Guest blog written by Liz Bland, Careers Consultant at Aston University and was originally published in MyPlus Students’ Club. Read the careers blog for more advice about applications and disability.

Are you commercially aware? Many employers include commercial awareness as a key requirement when advertising their graduate vacancies. In fact, the Association of Graduate Recruiters reported in the AGR 2016 Development Survey that nearly 80% of their members were seeking this employability skill. But what does it mean and how can you develop commercial awareness while you’re at university?

Commercial awareness defined

The Cambridge English Dictionary defines commercial awareness as, “knowledge of how businesses make money, what customers want, and what problems there are in particular areas of business”.

People who are commercially aware can look at situations from a business perspective and appreciate concepts such as profit, income generation and cost reduction. On a broader scale, they also have an awareness of the job they are applying for and the wider sector within which the company operates, key competitors and current market trends.

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GUEST BLOG: York Award for 1st years


 Guest blog written by Jessica Chatburn, Second Year Archaeology & Heritage student

University is so much than going to classes and getting a degree. It is about developing who you are as a person, experiencing new things, and challenging yourself beyond that of your degree. Not only will you have tonnes of fun doing extra things like joining a society or evening running one, but it will look great on your CV’s to employers and you can even earn an award for it!

The York Award is a great opportunity for you to reflect on your university experience and get recognition for your hard work which is a super self-proud moment. My experience of applying and filling out the York award applications was definitely positive. The form is easy and simple to fill out and doesn’t take up a lot of time. The ability to save and edit the form any time before the deadline was handy as it allows you to complete it in stages and even edit and improve the form if things pop into mind or you gain a better skill example.

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GUEST BLOG: Self-employment straight out of university


Guest blog been written by Andrew Trodden, Marketing Executive at Churchill Knight & Associates Ltd – specialist contractor accountants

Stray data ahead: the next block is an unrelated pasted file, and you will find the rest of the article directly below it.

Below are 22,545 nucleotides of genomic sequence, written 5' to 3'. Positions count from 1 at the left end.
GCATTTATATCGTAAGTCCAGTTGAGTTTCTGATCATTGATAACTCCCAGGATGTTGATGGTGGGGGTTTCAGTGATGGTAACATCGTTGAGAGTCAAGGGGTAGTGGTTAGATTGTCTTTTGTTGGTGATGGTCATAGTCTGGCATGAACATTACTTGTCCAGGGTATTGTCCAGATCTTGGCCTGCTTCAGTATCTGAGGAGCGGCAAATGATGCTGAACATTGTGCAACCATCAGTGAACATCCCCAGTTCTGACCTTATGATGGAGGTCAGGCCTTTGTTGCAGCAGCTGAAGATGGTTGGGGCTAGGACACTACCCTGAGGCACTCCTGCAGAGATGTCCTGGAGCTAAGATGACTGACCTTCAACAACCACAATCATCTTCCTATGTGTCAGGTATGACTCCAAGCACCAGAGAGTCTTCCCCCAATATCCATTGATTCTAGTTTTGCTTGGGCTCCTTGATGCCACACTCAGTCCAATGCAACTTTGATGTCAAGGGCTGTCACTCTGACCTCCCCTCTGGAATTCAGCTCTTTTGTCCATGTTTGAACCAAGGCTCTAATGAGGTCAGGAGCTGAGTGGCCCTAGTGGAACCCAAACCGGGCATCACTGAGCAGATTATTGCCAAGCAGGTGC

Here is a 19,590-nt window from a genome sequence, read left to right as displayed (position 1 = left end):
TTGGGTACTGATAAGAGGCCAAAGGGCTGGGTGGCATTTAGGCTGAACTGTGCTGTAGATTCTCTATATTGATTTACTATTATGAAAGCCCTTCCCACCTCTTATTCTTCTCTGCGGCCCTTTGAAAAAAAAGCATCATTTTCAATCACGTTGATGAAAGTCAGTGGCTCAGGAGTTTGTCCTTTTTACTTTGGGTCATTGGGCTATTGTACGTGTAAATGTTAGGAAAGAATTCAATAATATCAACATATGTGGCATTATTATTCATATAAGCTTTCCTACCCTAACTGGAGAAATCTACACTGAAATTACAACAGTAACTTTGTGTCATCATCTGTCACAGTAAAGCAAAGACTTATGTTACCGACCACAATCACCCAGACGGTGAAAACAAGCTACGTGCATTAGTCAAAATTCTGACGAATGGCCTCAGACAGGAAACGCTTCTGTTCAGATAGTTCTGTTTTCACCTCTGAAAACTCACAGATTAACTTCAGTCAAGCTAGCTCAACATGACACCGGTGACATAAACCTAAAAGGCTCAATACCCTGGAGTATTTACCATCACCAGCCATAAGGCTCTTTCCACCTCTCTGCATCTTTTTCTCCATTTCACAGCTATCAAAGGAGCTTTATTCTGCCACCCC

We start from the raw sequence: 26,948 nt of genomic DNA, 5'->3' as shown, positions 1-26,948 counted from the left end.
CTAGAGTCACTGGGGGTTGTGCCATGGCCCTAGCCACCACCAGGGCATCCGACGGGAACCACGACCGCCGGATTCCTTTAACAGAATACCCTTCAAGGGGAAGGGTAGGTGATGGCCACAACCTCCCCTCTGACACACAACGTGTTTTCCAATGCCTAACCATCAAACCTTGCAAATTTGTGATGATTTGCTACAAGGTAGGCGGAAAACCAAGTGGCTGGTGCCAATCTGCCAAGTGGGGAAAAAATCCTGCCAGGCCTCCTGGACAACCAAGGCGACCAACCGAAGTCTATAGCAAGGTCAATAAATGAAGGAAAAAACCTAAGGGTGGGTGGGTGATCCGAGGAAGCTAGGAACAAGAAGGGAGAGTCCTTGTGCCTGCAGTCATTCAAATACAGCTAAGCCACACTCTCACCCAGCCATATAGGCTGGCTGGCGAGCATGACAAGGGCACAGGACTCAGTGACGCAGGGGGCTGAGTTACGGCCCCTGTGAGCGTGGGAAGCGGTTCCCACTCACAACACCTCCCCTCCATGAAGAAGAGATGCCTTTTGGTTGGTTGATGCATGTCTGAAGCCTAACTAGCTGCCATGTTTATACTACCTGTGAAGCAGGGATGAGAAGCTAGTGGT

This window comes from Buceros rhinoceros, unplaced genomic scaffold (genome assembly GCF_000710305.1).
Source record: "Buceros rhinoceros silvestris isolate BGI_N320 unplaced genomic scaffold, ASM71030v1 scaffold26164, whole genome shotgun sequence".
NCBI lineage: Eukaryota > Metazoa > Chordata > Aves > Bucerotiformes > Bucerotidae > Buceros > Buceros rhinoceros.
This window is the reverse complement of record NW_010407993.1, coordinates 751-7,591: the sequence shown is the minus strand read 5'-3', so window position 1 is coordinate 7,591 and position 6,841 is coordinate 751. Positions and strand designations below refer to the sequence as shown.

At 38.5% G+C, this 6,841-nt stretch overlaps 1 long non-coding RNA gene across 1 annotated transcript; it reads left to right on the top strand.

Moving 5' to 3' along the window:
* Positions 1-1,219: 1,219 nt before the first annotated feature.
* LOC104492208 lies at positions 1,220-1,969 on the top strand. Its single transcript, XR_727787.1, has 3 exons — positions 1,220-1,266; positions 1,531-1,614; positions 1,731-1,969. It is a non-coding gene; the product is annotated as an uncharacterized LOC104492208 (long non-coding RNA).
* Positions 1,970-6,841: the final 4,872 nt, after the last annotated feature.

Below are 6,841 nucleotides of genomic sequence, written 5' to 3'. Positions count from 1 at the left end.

The idea of becoming self-employed straight out of university may sound frightening and unrealistic. However, more and more graduates are choosing to become their own boss as soon as they complete their studies. Starting a solo professional career will involve a lot of willpower and determination but the rewards can be substantial.

The number of self-employed workers continues to rise

The number of self-employed workers in the United Kingdom (UK) is on the rise and has been for a number of years. The Office of National Statistics (ONS) confirmed that in November 2016, there were over 4.77 million self-employed personnel in the UK, making up 15% of the entire workforce. Since 2008, the number of self-employed has increased over 23%.

Graduates are increasingly being drawn towards freelancing and the gig economy

A recent study by Elance has found that 87% of graduates with a first or second class degree believe that freelancing and working in the gig economy is “a highly attractive and lucrative career option” (Elance, 2013). Furthermore, 29% of students have already decided that within 5 years of graduating from university they plan to be working as a freelancer. Based on these figures, it is possible that over 4,750 students at York University are already planning a self-employed career in the near future.

Advantages of being your own boss

There is a host of benefits available to those who are their own boss. Below is a list of the main reasons people decide to become self-employed.

  • You can choose the contracts that suit you and decline the ones that don’t. As a result, work should never be boring.